Is such a system more meritocratic? Yes. Is it fair? I think it’s fairer than the current system, and in fact is more aligned with the demands of real life. Each category could be weighted differently, and the preferred types of occupations (given what is most necessary to augment the US labor pool at that time) could also shift.
2: For illegal immigrants in the US seeking pathways to citizenship, a similar system could be used, with actual duration of stay utilized instead of intended duration of residency. Again, in the case of illegal immigrants the weights of the system would shift, with experience perhaps prioritized over type of occupation.
3: The current preference system for families of US citizens isn’t too shabby, but again, optional expediting of green card processes based on proven ability should be utilized, as written out in more detail below.
4: Last but definitely not least, the pathway from H-1B visa to green card should be prioritized on not just employer sponsorships but an optional, even more rigorous battery of aptitude or occupation-specific tests as well as demonstrated residency in the US (physical presence prioritized, similarly to naturalization), plus, of course, any and all employers of visa holders. For example, H-1B visa holders with engineering degrees that pass the FE or PE engineering exams in the US should be prioritized over those when it comes to obtaining a green card. Most importantly, the Department of Labor certificates that there are insufficient US workers available for such a position should no longer be required, but ONLY if the applicants are applying for permanent green-card status, with those looking for citizenship prioritized.
This last one is probably one of my more controversial opinions, and to be frank, I am not even completely decided on it thus far. However, it’s never quite made sense to me, in light of American ideals, that workers born in America should be preferred over those seeking to become permanent residents, if in all other areas the latter is superior. If the immigrant wants to become a citizen and is equally skilled, and then is only differentiated by his or her willingness to accept a lower wage, well…in a market economy, it’s simply unfair to begin mandating minimum wages for every single occupation at even skilled levels. It’s up to the individual to protect his or her own best interests, and if they are willing to live on less in order to get a job that will allow them to get citizenship, then they should be allowed to do so. The key items here are first the INTENT and then DEMONSTRATION of permanent residency. That’s how to level the playing field – if at any point the applicants fail to qualify based on the already standing residency requirements, then their visa status is invalidated.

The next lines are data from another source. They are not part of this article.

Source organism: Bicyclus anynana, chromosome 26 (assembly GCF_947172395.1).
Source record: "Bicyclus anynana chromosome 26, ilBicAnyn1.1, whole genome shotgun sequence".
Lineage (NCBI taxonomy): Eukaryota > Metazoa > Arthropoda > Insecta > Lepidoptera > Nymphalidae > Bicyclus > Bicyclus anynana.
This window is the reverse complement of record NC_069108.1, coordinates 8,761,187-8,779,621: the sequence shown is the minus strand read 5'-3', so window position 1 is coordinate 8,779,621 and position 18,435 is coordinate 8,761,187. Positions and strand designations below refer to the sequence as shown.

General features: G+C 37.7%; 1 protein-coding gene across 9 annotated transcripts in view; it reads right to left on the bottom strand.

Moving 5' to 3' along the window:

I imagine there will likely be plenty of responses detailing how incomplete and flawed my proposals above are. They may well be – but at the same time, their emphasis on individual intentions and more opportunities for demonstrating ability, plus prioritization of those who seek to live longer in the US and raise families therein, begin to address the root of the issues with US immigration. Whether or not my mechanisms would work, giving willing applicants more ways to demonstrate how committed and talented they are, and consequently how much more value they would create in the US, should be the ultimate goal.
Existing aptitude tests that could easily suit my purposes already exist, e.g. CFA, GMAT, GRE, general IQ tests, etc. The applicant will bear that extra expense in exchange for moving up in priority and actually qualifying. Also, one could suppose that the aptitude tests would be already be factored in by employers’ willingness to sponsor a given person. Potentially, but even so, I think that federal criteria for citizenship should take the fact an individual is motivated enough to undergo additional tests to prove ability into account…not administer or develop new tests itself.